The advantage of the TDM recording system of FIG. 1 is that, for each video field, the effective chrominance sampling rate in the vertical direction is optimized (without any reduction in the luminance sampling rate). The I signal and the Q signal are recorded every horizontal line during odd and even fields, respectively, to store odd fields of I pixels and even fields of Q pixels, as illustrated in FIG. 2a. In each of the video fields illustrated in FIG. 2a, the effective vertical color sampling rate is one I pixel every two horizontal lines (or one Q pixel every two horizontal lines). In contrast, the prior art (as exemplified in the above-referenced Russell patent) teaches reducing TDM recorded bandwidth by recording the I signal of odd horizontal lines of every video field, and recording the Q signal of even horizontal lines of every video field. The resulting color sampling rate (FIG. 2b) is one I pixel every four horizontal lines (or one Q pixel every four horizontal lines), which is half the rate of the present invention. Because the vertical sampling rate is the lowest sampling rate in the video image (i.e. 60 Hz), a change by a factor of one-half in vertical chrominance sampling rate represents a significant difference in the resolution of the video image.
FIG. 3 illustrates a TDM video reproducing system embodying the invention and configured in the record mode. A video source 20 generates the incoming composite video signal 1. A filter 24 separates each horizontal line of the video signal 1 into its constituent Y, I, Q component signals. The Y signal is converted to digital form in a Y-analog-to-digital converter (ADC) 28 and loaded, in synchronism with the horizontal synchronization (Hsync) pulse of the video signal 1, into a Y-memory 30. Each horizontal line of Y signal data stored in the Y-memory 30 is unloaded into a Y-digital-to-analog converter (DAC) 32 during a luminance time division interval, in synchronism with a READ-Y signal (FIG. 6a), at a faster rate than it was loaded into the memory 30 in order to time-compress the Y signal. The duration of the READ-Y signal is therefore shorter than the period between Hsync pulses.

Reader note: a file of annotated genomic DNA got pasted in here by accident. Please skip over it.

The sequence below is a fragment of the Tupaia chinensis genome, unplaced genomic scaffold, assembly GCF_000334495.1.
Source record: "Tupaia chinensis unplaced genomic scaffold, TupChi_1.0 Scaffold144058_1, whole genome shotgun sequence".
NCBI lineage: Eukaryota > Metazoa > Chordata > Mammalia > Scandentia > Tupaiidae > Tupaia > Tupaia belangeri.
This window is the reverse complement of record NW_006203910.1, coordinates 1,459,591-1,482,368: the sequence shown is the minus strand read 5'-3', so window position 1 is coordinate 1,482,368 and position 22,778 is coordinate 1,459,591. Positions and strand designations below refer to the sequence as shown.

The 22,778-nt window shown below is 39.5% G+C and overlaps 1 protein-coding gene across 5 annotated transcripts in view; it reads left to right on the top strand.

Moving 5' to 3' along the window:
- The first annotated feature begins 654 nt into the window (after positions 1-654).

Alternate ones of the I and Q signals of successive video fields are routed through a field switch 34 to a C-ADC 36 and thence to a C-memory 38. The field switch 34 changes state with the occurrence of each Vsync pulse so as to route just the I signal of odd video fields to the C memory 38 and to route just the Q signal of the even video fields to the C memory 38.
One implementation of the field switch 34 is illustrated in the simplified logic diagram of FIG. 4. The field switch 34 has two inputs 34a, 34b and two outputs 34c, 34d. Each of the One Shot Multivibrators of FIG. 4 has a pulse width equal to the duration, ([1/60] sec.) of a video field and has a delay of approximately zero.
Loading of a horizontal video line of the I or Q signal into the C-memory 38 occurs in synchronism with the Hsync pulse and simultaneously with the loading of the same horizontal video line of the Y signal into the Y-memory 30.
Each horizontal line of video data stored in the C-memory 38 is unloaded into a C-DAC 40 in synchronism with a READ-C signal (FIG. 6b) during a chrominance time division interval at a faster rate than it was loaded into the C-memory 38 in order to time-compress the I and Q signals. The duration of the READ-C signal is therefore shorter than the period between Hsync pulses. Preferably, the sum of a luminance and a chrominance time division interval equals the Hsync pulse period. As illustrated in FIGS. 6a and 6b, the READ-Y and READ-C signals are complementary so that the Y- and C-memories 30, 38 are unloaded during the respective luminance and chrominance time division intervals.
The unloaded luminance and chrominance signals are converted in the Y- and C-DAC's 32, 40, respectively, and processed by the record circuits 3 to form the multiplexed video signal 5, which is then applied to the heads 6.
The Y- and C-memories 30, 38 may each comprise (for example) a large serial shift register providing a digital storage capacity equivalent to one horizontal line of video data. The Y- and C-memories 30, 38 are operated so that each horizontal line of video data is loaded into the memories 30, 38 while, simultaneously, the previous line of video data is being unloaded from the memories 30, 38.